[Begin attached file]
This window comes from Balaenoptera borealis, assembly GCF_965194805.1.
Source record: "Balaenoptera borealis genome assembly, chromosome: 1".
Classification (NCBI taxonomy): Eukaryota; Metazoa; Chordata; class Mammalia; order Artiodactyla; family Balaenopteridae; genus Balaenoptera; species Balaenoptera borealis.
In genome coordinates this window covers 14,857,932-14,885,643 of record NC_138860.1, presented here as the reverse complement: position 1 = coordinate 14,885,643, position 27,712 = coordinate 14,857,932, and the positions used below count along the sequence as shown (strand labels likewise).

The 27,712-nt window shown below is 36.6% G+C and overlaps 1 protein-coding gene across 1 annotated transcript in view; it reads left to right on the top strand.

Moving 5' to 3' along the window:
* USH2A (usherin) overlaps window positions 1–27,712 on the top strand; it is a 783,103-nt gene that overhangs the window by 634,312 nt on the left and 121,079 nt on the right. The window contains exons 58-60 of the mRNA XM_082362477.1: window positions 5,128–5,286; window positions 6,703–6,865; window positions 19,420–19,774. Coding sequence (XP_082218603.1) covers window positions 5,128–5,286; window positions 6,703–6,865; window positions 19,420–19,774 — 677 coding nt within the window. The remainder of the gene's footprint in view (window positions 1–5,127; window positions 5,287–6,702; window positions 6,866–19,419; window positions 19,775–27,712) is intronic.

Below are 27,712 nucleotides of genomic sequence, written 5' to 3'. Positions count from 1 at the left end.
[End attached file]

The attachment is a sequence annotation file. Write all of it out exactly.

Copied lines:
This window comes from Balaenoptera borealis, assembly GCF_965194805.1.
Source record: "Balaenoptera borealis genome assembly, chromosome: 1".
Classification (NCBI taxonomy): Eukaryota; Metazoa; Chordata; class Mammalia; order Artiodactyla; family Balaenopteridae; genus Balaenoptera; species Balaenoptera borealis.
In genome coordinates this window covers 14,857,932-14,885,643 of record NC_138860.1, presented here as the reverse complement: position 1 = coordinate 14,885,643, position 27,712 = coordinate 14,857,932, and the positions used below count along the sequence as shown (strand labels likewise).

The 27,712-nt window shown below is 36.6% G+C and overlaps 1 protein-coding gene across 1 annotated transcript in view; it reads left to right on the top strand.

Moving 5' to 3' along the window:
* USH2A (usherin) overlaps window positions 1–27,712 on the top strand; it is a 783,103-nt gene that overhangs the window by 634,312 nt on the left and 121,079 nt on the right. The window contains exons 58-60 of the mRNA XM_082362477.1: window positions 5,128–5,286; window positions 6,703–6,865; window positions 19,420–19,774. Coding sequence (XP_082218603.1) covers window positions 5,128–5,286; window positions 6,703–6,865; window positions 19,420–19,774 — 677 coding nt within the window. The remainder of the gene's footprint in view (window positions 1–5,127; window positions 5,287–6,702; window positions 6,866–19,419; window positions 19,775–27,712) is intronic.

Below are 27,712 nucleotides of genomic sequence, written 5' to 3'. Positions count from 1 at the left end.